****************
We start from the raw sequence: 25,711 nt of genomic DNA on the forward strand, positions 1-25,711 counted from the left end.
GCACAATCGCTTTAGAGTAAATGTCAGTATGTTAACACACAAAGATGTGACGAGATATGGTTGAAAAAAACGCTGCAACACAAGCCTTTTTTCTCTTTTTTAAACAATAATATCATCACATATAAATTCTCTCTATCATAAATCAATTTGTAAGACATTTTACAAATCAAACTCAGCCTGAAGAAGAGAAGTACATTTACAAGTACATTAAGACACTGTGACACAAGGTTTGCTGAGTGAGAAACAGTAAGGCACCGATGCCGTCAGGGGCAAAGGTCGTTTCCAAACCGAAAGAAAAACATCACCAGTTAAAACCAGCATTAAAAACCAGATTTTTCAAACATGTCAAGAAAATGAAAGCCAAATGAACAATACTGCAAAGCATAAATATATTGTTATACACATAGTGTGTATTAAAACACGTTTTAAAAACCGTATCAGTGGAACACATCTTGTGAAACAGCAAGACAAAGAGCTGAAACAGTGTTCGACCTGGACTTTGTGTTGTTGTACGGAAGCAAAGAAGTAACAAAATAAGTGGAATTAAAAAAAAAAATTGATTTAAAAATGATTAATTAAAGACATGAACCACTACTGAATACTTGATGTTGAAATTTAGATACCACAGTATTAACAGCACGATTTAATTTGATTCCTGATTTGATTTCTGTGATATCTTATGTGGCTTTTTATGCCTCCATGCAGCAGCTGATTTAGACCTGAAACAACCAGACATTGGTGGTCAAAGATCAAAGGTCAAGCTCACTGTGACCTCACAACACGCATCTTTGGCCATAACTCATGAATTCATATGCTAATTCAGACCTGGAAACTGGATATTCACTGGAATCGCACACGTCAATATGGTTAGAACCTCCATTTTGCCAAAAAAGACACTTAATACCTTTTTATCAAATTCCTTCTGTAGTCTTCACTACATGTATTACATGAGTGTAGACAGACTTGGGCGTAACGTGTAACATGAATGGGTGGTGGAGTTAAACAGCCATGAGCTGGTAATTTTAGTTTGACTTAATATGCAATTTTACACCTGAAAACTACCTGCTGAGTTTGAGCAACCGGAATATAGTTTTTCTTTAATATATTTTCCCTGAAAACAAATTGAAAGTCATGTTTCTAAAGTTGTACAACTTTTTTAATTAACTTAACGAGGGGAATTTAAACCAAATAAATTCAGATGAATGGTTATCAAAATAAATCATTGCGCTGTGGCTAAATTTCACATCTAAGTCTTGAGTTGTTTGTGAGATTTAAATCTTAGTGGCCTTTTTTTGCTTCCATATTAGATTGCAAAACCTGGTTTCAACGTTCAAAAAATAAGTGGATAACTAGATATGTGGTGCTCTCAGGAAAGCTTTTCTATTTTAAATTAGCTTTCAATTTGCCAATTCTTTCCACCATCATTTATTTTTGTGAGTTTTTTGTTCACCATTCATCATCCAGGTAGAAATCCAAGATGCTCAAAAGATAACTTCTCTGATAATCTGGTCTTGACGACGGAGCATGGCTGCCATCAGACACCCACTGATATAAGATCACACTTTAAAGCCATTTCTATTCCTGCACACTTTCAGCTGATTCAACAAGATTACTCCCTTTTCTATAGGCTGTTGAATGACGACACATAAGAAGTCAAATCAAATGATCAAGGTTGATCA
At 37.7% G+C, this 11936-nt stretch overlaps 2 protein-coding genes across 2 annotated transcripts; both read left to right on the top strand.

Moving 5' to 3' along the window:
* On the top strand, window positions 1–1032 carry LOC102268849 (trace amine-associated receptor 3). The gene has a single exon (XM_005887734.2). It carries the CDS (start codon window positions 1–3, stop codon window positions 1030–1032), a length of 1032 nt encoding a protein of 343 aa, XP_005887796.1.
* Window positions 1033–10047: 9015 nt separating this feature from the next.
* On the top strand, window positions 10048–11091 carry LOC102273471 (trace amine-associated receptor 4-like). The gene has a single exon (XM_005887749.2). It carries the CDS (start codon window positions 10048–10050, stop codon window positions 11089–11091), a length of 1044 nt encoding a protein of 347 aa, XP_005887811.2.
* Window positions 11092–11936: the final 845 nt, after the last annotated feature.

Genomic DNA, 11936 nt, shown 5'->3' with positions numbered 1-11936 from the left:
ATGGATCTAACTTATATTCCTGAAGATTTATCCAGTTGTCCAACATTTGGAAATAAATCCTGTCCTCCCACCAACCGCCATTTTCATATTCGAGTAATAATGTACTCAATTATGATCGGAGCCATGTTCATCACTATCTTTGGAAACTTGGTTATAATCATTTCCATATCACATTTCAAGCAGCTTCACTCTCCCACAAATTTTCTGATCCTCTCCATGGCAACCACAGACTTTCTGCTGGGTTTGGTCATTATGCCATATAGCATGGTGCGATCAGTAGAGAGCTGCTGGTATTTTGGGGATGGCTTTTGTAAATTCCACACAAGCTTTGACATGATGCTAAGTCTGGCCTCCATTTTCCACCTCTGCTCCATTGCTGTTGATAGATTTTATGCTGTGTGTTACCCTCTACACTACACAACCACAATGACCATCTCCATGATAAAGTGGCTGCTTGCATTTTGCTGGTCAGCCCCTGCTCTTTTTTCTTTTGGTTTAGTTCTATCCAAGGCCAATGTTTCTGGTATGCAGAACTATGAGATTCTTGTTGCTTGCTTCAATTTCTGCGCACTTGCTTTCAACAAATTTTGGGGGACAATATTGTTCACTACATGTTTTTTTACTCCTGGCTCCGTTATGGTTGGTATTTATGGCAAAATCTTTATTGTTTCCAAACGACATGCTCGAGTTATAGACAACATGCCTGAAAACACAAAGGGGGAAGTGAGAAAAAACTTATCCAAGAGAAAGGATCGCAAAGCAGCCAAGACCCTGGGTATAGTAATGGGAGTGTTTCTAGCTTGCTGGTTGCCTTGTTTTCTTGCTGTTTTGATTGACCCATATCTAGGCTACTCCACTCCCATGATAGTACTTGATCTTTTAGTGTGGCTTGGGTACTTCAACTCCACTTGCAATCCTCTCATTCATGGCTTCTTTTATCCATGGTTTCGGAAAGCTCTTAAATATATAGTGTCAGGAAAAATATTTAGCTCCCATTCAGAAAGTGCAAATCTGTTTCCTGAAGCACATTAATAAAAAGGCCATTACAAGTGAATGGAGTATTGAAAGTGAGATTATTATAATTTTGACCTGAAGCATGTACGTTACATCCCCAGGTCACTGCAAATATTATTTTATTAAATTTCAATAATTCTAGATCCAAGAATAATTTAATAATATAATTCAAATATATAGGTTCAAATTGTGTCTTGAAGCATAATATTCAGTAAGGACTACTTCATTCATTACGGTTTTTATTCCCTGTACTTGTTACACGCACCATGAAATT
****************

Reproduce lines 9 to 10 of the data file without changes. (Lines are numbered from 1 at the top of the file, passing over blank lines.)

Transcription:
Genomic DNA, 11936 nt, shown 5'->3' with positions numbered 1-11936 from the left:
ATGGATCTAACTTATATTCCTGAAGATTTATCCAGTTGTCCAACATTTGGAAATAAATCCTGTCCTCCCACCAACCGCCATTTTCATATTCGAGTAATAATGTACTCAATTATGATCGGAGCCATGTTCATCACTATCTTTGGAAACTTGGTTATAATCATTTCCATATCACATTTCAAGCAGCTTCACTCTCCCACAAATTTTCTGATCCTCTCCATGGCAACCACAGACTTTCTGCTGGGTTTGGTCATTATGCCATATAGCATGGTGCGATCAGTAGAGAGCTGCTGGTATTTTGGGGATGGCTTTTGTAAATTCCACACAAGCTTTGACATGATGCTAAGTCTGGCCTCCATTTTCCACCTCTGCTCCATTGCTGTTGATAGATTTTATGCTGTGTGTTACCCTCTACACTACACAACCACAATGACCATCTCCATGATAAAGTGGCTGCTTGCATTTTGCTGGTCAGCCCCTGCTCTTTTTTCTTTTGGTTTAGTTCTATCCAAGGCCAATGTTTCTGGTATGCAGAACTATGAGATTCTTGTTGCTTGCTTCAATTTCTGCGCACTTGCTTTCAACAAATTTTGGGGGACAATATTGTTCACTACATGTTTTTTTACTCCTGGCTCCGTTATGGTTGGTATTTATGGCAAAATCTTTATTGTTTCCAAACGACATGCTCGAGTTATAGACAACATGCCTGAAAACACAAAGGGGGAAGTGAGAAAAAACTTATCCAAGAGAAAGGATCGCAAAGCAGCCAAGACCCTGGGTATAGTAATGGGAGTGTTTCTAGCTTGCTGGTTGCCTTGTTTTCTTGCTGTTTTGATTGACCCATATCTAGGCTACTCCACTCCCATGATAGTACTTGATCTTTTAGTGTGGCTTGGGTACTTCAACTCCACTTGCAATCCTCTCATTCATGGCTTCTTTTATCCATGGTTTCGGAAAGCTCTTAAATATATAGTGTCAGGAAAAATATTTAGCTCCCATTCAGAAAGTGCAAATCTGTTTCCTGAAGCACATTAATAAAAAGGCCATTACAAGTGAATGGAGTATTGAAAGTGAGATTATTATAATTTTGACCTGAAGCATGTACGTTACATCCCCAGGTCACTGCAAATATTATTTTATTAAATTTCAATAATTCTAGATCCAAGAATAATTTAATAATATAATTCAAATATATAGGTTCAAATTGTGTCTTGAAGCATAATATTCAGTAAGGACTACTTCATTCATTACGGTTTTTATTCCCTGTACTTGTTACACGCACCATGAAATT